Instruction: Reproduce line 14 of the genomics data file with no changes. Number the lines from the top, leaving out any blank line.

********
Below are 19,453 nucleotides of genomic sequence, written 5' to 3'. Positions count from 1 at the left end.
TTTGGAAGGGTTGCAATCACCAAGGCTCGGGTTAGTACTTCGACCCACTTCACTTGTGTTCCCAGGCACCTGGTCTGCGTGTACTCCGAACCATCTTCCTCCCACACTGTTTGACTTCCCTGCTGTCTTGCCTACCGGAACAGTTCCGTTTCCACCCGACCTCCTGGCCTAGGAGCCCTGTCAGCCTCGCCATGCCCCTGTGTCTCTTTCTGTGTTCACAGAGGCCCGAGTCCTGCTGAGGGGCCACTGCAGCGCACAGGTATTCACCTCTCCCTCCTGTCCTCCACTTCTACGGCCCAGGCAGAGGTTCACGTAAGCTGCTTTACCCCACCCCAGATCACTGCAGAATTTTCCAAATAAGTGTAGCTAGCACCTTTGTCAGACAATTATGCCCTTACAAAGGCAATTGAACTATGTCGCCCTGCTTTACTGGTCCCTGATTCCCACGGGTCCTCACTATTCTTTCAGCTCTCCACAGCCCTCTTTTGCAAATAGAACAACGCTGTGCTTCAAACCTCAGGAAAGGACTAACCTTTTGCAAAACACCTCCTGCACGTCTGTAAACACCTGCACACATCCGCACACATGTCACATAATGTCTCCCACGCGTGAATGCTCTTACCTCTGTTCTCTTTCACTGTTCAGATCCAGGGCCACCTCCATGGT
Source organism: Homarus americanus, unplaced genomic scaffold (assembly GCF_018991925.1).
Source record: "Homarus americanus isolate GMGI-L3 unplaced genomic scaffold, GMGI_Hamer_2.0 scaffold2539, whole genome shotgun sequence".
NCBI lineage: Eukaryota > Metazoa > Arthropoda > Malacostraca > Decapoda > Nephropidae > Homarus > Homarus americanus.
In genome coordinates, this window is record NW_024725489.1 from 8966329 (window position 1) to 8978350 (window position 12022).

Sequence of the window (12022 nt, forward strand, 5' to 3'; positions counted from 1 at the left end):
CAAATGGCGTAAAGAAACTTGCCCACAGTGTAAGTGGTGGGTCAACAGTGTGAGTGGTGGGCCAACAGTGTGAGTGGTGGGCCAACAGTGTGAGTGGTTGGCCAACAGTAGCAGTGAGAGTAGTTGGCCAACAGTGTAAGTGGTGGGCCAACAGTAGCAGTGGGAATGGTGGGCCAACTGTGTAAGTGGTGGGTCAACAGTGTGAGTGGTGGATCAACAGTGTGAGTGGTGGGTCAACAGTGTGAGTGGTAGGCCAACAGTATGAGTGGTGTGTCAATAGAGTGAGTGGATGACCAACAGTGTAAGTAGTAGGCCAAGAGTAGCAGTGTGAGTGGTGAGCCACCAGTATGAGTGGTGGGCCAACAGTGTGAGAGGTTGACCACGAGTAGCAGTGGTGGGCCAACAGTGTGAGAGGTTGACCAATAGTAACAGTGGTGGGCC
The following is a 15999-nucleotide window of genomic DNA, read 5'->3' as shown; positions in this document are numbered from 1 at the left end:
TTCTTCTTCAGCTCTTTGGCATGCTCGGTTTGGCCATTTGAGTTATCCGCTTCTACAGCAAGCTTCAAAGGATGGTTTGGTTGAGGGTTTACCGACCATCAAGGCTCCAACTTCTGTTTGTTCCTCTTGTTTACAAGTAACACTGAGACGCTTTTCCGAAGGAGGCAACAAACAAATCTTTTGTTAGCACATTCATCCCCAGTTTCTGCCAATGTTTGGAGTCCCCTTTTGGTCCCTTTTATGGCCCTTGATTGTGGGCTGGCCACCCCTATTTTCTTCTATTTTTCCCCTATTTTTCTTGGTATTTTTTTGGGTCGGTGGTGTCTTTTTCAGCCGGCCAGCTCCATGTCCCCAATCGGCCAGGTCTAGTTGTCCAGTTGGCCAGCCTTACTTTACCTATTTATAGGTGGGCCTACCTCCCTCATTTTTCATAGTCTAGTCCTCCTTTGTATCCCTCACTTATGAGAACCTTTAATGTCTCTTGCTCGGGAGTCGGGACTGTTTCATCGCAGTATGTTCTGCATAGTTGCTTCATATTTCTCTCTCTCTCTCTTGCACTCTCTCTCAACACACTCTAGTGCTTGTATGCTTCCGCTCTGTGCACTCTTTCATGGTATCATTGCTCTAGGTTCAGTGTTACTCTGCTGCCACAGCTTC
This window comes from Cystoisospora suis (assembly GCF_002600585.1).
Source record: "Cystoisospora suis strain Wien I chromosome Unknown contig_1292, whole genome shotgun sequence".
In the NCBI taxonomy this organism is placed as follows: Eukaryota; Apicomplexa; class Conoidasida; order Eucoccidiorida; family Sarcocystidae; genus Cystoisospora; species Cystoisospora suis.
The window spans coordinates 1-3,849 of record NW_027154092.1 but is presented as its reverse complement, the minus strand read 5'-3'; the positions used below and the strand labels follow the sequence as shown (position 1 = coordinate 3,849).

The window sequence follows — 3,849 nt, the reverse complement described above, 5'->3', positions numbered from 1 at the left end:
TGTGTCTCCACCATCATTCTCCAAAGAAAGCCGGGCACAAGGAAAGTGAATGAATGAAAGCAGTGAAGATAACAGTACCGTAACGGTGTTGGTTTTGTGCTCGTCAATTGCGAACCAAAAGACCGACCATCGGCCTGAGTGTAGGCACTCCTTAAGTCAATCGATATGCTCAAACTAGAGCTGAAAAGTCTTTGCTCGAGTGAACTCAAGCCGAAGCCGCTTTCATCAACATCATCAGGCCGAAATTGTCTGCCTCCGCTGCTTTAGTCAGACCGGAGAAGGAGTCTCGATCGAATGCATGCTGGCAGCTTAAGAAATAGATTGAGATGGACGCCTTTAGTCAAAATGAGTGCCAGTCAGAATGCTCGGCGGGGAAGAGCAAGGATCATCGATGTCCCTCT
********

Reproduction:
The window spans coordinates 1-3,849 of record NW_027154092.1 but is presented as its reverse complement, the minus strand read 5'-3'; the positions used below and the strand labels follow the sequence as shown (position 1 = coordinate 3,849).